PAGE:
What are the criteria for patenting my invention?

You can protect your invention with a patent. A patent can be used to prohibit others from copying, selling or importing your invention.

What is a patent?

A patent is the exclusive intellectual property right to an invention of a technical product or process.

Protection of an invention

Patent rights protect inventions. If you have a patent, others are in principle not permitted to make, use, resell, rent out, supply, import or stock your invention, or offer it to someone else.

The Netherlands Patent Office receives 2,500 to 3,000 applications a year. Examples of patented inventions include the multifunctional pushchair that can be adjusted to diverse angles, the storm-proof umbrella Senz, the Senseo coffeemaker, the clap skate, and Dutch crispbakes (beschuit) with indentations.

Patent applications: the three criteria

Patent applications must satisfy the following three criteria:

  • Novelty

    This means that your invention must not have been made public – not even by yourself – before the date of the application.
  • Inventive step

    This means that your product or process must be an inventive solution. It cannot be a solution that would be obvious to a manufacturer. Take the example of a different attachment method. Instead of welding the tubes of a swing together, they might be screwed together. This may well be a new method of making swings. But for someone involved in making them, it is too obvious a solution to be called an inventive step.
  • Industrial applicability

    This criterion implies that it must be possible to actually manufacture the new invention. In other words, you can apply for a patent on a new kind of playing card that is easier to hold than existing cards. But you can’t obtain a patent for an idea for a new card game.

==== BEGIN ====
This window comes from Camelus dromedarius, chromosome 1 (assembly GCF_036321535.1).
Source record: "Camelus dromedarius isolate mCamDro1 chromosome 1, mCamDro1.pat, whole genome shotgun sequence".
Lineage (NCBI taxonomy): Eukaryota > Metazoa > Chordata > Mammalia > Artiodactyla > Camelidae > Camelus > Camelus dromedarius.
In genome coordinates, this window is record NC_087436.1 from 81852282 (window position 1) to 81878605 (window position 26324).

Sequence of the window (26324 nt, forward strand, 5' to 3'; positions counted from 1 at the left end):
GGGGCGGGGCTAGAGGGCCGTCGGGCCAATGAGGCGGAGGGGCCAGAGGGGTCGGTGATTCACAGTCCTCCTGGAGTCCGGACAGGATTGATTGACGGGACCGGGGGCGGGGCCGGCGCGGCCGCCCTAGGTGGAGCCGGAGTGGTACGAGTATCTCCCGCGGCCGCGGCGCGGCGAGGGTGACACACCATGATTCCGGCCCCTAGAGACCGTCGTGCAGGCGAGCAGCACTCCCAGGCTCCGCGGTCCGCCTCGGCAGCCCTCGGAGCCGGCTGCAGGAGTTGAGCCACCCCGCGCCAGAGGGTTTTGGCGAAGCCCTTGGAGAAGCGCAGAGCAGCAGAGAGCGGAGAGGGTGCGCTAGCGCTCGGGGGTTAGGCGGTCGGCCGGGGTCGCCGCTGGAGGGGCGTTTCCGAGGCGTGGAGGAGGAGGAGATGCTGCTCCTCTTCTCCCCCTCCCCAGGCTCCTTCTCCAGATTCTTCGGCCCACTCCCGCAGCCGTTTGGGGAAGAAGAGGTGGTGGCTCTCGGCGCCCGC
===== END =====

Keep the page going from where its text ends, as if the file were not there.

These rules are laid down in the Patents Act 1995.

Patents Database

If the Netherlands Patent Office grants the patent, the technology will be made public in the patent databases and registers. Companies can consult these to see if the technology they wish to develop has already been patented. They can also see which of their competitors are already doing research and development work on a particular technology.

Patent outside the Netherlands

A patent is a national right. You may also decide to apply for a European patent or for one that applies worldwide.

Applying for patent protection in the EU with a single application

From 2017 onwards, a single patent will apply to the Netherlands and throughout the EU. After this ‘unitary patent’ enters into force, separate patents will only be required for Spain and Croatia.

Getting a patent revoked

Someone who considers that your invention does not meet the criteria for a patent can try to have your patent revoked. These proceedings are heard by the district court in The Hague. This court must decide whether your patent does in fact fulfil the criteria, and whether it should be revoked or upheld.

Patent licence for the use of an invention

You can give others permission to make, sell or administer your patented product or process. Patent holders can grant such permission by issuing a patent licence.

See also